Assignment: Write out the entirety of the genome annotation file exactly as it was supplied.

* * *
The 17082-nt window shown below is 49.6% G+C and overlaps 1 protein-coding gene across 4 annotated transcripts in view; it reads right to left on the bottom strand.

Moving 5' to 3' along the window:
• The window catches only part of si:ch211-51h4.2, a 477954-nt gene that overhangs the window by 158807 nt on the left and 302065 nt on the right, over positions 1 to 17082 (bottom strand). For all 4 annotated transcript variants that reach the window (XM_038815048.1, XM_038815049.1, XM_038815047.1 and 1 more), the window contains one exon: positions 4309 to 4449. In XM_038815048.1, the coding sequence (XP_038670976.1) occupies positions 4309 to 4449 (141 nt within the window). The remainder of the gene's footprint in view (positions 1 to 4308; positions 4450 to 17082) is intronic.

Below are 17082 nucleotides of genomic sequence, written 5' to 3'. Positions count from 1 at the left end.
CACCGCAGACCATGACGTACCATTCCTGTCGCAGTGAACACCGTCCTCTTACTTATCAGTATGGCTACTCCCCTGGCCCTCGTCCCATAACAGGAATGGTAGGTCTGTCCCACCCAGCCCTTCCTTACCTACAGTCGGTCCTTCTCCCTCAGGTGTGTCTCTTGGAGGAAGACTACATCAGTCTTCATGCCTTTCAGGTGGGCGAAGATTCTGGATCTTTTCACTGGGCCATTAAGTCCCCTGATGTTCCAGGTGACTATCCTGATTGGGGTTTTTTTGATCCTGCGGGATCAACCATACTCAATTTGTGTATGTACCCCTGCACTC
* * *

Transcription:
The 17082-nt window shown below is 49.6% G+C and overlaps 1 protein-coding gene across 4 annotated transcripts in view; it reads right to left on the bottom strand.

Moving 5' to 3' along the window:
• The window catches only part of si:ch211-51h4.2, a 477954-nt gene that overhangs the window by 158807 nt on the left and 302065 nt on the right, over positions 1 to 17082 (bottom strand). For all 4 annotated transcript variants that reach the window (XM_038815048.1, XM_038815049.1, XM_038815047.1 and 1 more), the window contains one exon: positions 4309 to 4449. In XM_038815048.1, the coding sequence (XP_038670976.1) occupies positions 4309 to 4449 (141 nt within the window). The remainder of the gene's footprint in view (positions 1 to 4308; positions 4450 to 17082) is intronic.

Below are 17082 nucleotides of genomic sequence, written 5' to 3'. Positions count from 1 at the left end.
CACCGCAGACCATGACGTACCATTCCTGTCGCAGTGAACACCGTCCTCTTACTTATCAGTATGGCTACTCCCCTGGCCCTCGTCCCATAACAGGAATGGTAGGTCTGTCCCACCCAGCCCTTCCTTACCTACAGTCGGTCCTTCTCCCTCAGGTGTGTCTCTTGGAGGAAGACTACATCAGTCTTCATGCCTTTCAGGTGGGCGAAGATTCTGGATCTTTTCACTGGGCCATTAAGTCCCCTGATGTTCCAGGTGACTATCCTGATTGGGGTTTTTTTGATCCTGCGGGATCAACCATACTCAATTTGTGTATGTACCCCTGCACTC